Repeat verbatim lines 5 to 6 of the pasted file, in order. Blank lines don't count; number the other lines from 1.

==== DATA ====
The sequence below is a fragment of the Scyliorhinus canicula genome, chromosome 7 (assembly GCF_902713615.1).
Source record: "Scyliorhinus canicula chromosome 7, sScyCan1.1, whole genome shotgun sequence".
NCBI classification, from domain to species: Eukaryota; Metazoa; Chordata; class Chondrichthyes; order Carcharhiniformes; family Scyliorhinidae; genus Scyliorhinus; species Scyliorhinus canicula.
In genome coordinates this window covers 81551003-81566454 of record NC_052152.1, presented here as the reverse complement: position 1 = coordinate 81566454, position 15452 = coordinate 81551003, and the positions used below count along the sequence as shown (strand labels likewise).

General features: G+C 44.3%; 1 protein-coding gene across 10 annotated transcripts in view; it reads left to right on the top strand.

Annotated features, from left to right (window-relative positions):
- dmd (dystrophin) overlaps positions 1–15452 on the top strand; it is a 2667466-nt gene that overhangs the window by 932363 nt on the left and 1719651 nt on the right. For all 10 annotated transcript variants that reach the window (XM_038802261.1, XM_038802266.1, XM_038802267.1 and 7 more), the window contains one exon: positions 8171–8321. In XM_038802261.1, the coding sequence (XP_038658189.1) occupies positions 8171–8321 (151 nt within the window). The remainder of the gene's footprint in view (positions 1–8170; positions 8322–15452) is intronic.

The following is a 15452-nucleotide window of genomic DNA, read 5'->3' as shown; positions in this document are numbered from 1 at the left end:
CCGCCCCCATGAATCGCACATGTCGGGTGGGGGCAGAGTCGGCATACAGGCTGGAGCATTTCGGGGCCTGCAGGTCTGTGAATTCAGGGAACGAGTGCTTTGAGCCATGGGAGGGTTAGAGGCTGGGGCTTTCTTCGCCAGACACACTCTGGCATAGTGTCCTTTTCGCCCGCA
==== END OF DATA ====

General features: G+C 44.3%; 1 protein-coding gene across 10 annotated transcripts in view; it reads left to right on the top strand.

Annotated features, from left to right (window-relative positions):